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Inmates Are Fighting California's Wildfires

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Inmates Are Fighting California's Wildfires
Saturday morning, officials said crews were fighting 16 large fires that had burned over 214,000 acres and destroyed thousands of structures.
SHOW TRANSCRIPT

Wildfires have consumed parts of California, and inmates are working to contain them.

The California Department of Corrections and Rehabilitation runs a program called Conservation Fire Camps. It's made up of "minimum-custody" inmates that respond to fires and other emergencies like floods and earthquakes.

The program is voluntary but offers incentives to inmates who join. They make $2 a day in the camps and $1 for every hour they're fighting fires. They can also get time off their sentences.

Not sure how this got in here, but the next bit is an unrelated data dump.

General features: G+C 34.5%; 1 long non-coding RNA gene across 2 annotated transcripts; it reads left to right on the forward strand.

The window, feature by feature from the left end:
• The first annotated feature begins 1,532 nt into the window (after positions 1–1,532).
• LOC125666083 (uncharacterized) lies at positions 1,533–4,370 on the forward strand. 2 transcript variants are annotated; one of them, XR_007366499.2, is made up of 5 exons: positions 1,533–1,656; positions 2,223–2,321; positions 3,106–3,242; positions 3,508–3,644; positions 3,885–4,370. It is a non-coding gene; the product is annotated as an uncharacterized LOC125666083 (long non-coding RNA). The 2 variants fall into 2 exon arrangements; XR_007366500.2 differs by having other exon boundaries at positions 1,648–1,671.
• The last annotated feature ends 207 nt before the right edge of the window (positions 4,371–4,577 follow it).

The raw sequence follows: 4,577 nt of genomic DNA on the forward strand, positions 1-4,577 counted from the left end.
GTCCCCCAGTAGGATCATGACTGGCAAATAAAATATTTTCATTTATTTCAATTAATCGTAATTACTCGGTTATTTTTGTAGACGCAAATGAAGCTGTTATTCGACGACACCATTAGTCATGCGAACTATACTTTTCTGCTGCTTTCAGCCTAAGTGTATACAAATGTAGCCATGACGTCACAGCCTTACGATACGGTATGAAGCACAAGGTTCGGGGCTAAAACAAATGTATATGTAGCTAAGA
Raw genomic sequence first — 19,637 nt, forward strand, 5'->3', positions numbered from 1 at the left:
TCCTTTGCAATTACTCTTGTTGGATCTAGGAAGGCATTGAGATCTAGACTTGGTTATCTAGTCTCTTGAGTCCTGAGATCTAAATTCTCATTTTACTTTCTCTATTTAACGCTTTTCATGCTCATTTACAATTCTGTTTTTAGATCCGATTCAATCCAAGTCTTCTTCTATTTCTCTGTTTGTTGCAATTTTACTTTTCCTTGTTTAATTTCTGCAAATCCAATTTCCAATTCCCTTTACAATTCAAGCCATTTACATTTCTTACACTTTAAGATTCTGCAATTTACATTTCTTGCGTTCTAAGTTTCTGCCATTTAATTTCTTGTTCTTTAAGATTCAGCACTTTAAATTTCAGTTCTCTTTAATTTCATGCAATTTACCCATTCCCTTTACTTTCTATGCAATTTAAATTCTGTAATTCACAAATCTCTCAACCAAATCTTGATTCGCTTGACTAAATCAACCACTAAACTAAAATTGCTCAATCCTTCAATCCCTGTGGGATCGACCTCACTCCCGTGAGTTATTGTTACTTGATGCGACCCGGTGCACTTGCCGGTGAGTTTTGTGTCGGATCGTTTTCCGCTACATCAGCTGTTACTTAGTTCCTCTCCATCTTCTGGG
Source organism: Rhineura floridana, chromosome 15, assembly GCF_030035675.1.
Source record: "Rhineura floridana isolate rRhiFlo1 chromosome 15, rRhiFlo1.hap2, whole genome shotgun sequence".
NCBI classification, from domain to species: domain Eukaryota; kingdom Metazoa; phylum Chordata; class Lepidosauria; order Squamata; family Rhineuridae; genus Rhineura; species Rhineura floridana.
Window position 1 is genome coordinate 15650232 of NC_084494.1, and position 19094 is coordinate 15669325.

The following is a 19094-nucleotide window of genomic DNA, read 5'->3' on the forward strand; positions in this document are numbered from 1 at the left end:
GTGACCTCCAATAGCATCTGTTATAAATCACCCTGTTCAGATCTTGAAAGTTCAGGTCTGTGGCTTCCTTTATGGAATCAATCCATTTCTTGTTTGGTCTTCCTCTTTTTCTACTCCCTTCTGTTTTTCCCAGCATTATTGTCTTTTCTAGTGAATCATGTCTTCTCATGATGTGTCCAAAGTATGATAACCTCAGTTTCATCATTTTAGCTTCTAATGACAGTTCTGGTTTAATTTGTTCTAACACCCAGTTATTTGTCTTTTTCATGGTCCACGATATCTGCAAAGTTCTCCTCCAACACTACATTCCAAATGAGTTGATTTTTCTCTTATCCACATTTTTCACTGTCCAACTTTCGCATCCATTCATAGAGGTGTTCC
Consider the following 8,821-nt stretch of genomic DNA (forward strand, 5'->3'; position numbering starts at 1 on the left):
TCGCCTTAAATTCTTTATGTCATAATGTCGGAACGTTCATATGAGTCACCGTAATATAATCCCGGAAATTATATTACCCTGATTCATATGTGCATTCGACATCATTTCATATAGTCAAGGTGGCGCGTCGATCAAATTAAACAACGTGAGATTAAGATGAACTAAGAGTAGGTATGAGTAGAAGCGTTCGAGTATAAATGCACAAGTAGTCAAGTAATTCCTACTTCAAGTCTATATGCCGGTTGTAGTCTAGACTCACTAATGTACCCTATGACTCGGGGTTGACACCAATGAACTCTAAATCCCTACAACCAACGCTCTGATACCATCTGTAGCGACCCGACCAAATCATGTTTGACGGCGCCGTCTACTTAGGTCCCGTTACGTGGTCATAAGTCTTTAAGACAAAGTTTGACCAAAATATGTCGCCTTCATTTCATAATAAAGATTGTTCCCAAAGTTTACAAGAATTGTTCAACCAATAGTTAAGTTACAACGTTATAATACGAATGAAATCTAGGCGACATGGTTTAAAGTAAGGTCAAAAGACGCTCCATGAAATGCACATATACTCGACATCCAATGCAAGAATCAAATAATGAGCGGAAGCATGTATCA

California's prison fire camps date back to the 1940s and are fairly controversial. They've been cast as both beneficial job training and labor exploitation. Some have even compared them to slave labor.

But officials involved with the program see it differently. A corrections spokesman told the Daily Beast, "It's difficult to call them enslaved when they're volunteering to do the job."

There are reportedly over 3,000 inmates enrolled in the Conservation Fire Camps. Not all are on the front lines fighting the wildfires that have taken over California, but those who are typically clear land to help stop fires from spreading.

Saturday morning, officials said crews were fighting 16 large fires that had burned over 214,000 acres, destroying an estimated 5,700 homes and other structures. At least 35 people have died.